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Ready for the call: How the Appleton Fire Department trains for ice rescues

Posted at 7:54 AM, Jan 29, 2024
and last updated 2024-01-29 08:54:50-05

  • Ice rescue incidents require AFD to respond as fast as possible.
  • They train for this scenario annually and get the call to make a rescue 1-2 times a year.
  • The video above gives a look at how they practice ice rescue drills.

(The following is a transcription of the full broadcast story)

Winter in Wisconsin can bring a mix of icy and wet conditions making it important for our fire department to know how to keep us safe in all conditions. I’m your Appleton neighborhood reporter Olivia Acree and I'm going to show you how the Appleton Fire Department practices ice water rescues.

When the Appleton Fire Department gets a call that someone needs help on the ice, it’s full speed ahead.

“Generally, we’re getting the victim out of the water inside of a minute,” said Battalion Chief Joe Kozikowski.

Kozikowski says they’re always prepared.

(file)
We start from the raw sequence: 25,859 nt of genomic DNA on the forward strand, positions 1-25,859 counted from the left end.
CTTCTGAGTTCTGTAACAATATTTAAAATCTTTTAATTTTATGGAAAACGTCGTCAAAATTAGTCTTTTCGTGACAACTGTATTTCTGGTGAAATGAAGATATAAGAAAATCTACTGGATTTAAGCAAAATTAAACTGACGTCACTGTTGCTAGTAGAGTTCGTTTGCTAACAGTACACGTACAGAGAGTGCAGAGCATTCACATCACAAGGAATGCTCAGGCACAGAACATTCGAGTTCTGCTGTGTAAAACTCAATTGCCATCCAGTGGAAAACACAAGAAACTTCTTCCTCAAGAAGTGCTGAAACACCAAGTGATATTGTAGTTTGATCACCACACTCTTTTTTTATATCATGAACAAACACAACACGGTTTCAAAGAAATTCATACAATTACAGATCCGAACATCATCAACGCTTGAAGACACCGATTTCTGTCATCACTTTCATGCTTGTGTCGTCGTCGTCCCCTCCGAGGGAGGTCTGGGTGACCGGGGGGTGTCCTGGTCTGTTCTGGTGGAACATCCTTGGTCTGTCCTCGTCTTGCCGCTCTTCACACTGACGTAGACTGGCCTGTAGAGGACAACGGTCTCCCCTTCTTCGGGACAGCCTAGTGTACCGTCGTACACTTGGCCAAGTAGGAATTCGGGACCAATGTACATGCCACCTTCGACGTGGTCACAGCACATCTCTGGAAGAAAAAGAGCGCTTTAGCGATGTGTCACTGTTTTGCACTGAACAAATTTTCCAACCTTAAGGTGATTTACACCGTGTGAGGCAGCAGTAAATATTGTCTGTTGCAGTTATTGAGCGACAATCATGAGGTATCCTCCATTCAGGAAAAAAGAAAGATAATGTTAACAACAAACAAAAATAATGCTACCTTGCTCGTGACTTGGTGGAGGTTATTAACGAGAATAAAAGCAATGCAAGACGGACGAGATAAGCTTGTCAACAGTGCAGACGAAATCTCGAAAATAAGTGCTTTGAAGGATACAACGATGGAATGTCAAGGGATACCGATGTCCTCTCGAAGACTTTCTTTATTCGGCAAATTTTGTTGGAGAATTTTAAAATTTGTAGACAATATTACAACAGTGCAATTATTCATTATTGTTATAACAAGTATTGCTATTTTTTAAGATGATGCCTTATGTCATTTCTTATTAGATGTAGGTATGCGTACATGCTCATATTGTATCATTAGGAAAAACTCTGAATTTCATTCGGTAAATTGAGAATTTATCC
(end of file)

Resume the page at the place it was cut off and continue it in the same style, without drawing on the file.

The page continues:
“Every district in the city of Appleton is going to have some sort of retention pond like this or the river as part of it so the exposure is citywide and an incident with the cold water like this is a time critical incident,” said Kozikowski.

It's an incident they get the call for a few times a year.

“Just last year we had a rescue off of the Fox River. Most fatalities in these types of rescues are not actually from hypothermia. It’s from drowning. So, when they hit that cold water, the big gasp they take in water and start to panic so we need to get the call as soon as possible and we need to get there as soon as possible,” said Kozikowski.

There are three roles in the ice rescue drill: The practice victim, the rescuer, and the crew pulling the ropes on the shore. Captain Justin Brown knows what it’s like to be in one of the rescue suits.

“It's a whole different beast. We put on gear every single day. They put on these suits a couple times a year, so they have to get used to being in them,” said Brown.

Griffin Kinkopf and Ty Davis tried their hand at ice rescues for the first time today.

“Little bit of water in the feet but not too bad,” said Davis.

“I’m warm, I'm sweating, it's a lot of work,” said Kinkopf.

A lot of work but just as valuable as everything they practice on land.

Appleton Fire does this training annually, so the drills stay fresh in mind and they’re ready to hit the ice when needed.